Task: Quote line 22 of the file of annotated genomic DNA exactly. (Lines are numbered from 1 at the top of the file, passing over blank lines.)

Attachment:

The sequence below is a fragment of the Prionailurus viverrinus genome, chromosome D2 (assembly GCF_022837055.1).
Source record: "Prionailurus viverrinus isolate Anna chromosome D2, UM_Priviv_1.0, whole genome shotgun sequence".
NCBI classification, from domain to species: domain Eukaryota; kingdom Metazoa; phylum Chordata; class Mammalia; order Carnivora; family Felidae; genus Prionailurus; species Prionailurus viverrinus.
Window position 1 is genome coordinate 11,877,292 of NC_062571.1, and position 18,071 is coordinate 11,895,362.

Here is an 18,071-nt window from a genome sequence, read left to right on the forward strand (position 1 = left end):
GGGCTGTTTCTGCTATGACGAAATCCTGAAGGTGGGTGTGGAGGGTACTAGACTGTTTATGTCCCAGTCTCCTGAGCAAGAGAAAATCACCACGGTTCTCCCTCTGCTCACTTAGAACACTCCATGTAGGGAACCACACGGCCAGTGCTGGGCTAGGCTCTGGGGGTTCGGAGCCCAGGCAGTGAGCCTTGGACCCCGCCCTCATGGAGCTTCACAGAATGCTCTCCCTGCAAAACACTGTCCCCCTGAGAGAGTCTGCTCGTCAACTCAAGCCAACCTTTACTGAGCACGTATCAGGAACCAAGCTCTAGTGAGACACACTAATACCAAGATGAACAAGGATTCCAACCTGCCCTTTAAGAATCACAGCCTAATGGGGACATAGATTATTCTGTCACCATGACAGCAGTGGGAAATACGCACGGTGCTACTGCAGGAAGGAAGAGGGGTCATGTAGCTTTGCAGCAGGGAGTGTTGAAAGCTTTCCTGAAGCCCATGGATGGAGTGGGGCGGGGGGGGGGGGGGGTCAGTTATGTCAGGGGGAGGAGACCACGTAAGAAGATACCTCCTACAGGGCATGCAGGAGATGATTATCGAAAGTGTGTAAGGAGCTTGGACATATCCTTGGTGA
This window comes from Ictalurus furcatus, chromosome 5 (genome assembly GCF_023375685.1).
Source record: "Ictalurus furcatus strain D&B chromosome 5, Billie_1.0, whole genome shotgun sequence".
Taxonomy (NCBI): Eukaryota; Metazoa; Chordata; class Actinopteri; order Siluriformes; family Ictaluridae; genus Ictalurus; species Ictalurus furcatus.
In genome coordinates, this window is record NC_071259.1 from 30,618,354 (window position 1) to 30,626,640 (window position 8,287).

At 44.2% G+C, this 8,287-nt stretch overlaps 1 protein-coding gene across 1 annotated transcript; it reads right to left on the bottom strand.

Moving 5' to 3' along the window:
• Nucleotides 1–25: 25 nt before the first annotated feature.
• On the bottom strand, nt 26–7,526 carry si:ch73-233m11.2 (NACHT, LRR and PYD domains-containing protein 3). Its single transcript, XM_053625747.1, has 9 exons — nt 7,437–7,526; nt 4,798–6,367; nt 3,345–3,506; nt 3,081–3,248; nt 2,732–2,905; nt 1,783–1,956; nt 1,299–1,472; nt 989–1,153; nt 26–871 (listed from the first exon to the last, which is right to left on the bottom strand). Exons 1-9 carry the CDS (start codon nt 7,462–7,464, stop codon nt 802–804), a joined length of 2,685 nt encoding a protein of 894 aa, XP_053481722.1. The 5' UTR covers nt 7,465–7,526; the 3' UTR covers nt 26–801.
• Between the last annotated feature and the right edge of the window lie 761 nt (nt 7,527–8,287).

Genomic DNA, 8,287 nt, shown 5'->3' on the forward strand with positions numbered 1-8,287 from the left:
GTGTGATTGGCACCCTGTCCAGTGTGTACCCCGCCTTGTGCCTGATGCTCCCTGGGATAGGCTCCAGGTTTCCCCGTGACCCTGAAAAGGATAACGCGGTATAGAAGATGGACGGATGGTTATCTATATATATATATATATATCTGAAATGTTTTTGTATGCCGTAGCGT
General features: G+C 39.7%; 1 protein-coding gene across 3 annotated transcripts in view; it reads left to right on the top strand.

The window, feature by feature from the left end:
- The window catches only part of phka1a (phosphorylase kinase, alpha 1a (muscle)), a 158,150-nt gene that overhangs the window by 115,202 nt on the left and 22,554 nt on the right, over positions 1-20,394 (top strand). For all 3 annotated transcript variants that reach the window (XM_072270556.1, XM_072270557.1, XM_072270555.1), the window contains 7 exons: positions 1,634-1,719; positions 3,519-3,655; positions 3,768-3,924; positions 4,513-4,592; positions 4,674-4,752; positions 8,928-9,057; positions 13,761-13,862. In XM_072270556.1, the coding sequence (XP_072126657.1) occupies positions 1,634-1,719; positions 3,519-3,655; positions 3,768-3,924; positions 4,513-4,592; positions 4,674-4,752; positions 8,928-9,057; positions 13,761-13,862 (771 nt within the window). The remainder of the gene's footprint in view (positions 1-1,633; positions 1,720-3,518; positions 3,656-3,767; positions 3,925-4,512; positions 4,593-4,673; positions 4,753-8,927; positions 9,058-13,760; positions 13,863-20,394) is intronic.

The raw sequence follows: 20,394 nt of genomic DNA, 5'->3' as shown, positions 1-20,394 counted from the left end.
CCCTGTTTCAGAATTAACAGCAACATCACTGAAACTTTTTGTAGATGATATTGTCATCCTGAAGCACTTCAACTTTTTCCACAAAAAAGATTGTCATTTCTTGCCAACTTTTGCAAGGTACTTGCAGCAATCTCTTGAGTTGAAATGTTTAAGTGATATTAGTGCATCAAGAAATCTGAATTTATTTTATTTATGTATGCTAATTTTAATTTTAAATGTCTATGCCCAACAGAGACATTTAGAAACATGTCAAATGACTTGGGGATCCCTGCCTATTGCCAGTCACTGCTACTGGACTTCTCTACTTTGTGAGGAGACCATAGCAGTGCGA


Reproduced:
CCCTGTTTCAGAATTAACAGCAACATCACTGAAACTTTTTGTAGATGATATTGTCATCCTGAAGCACTTCAACTTTTTCCACAAAAAAGATTGTCATTTCTTGCCAACTTTTGCAAGGTACTTGCAGCAATCTCTTGAGTTGAAATGTTTAAGTGATATTAGTGCATCAAGAAATCTGAATTTATTTTATTTATGTATGCTAATTTTAATTTTAAATGTCTATGCCCAACAGAGACATTTAGAAACATGTCAAATGACTTGGGGATCCCTGCCTATTGCCAGTCACTGCTACTGGACTTCTCTACTTTGTGAGGAGACCATAGCAGTGCGA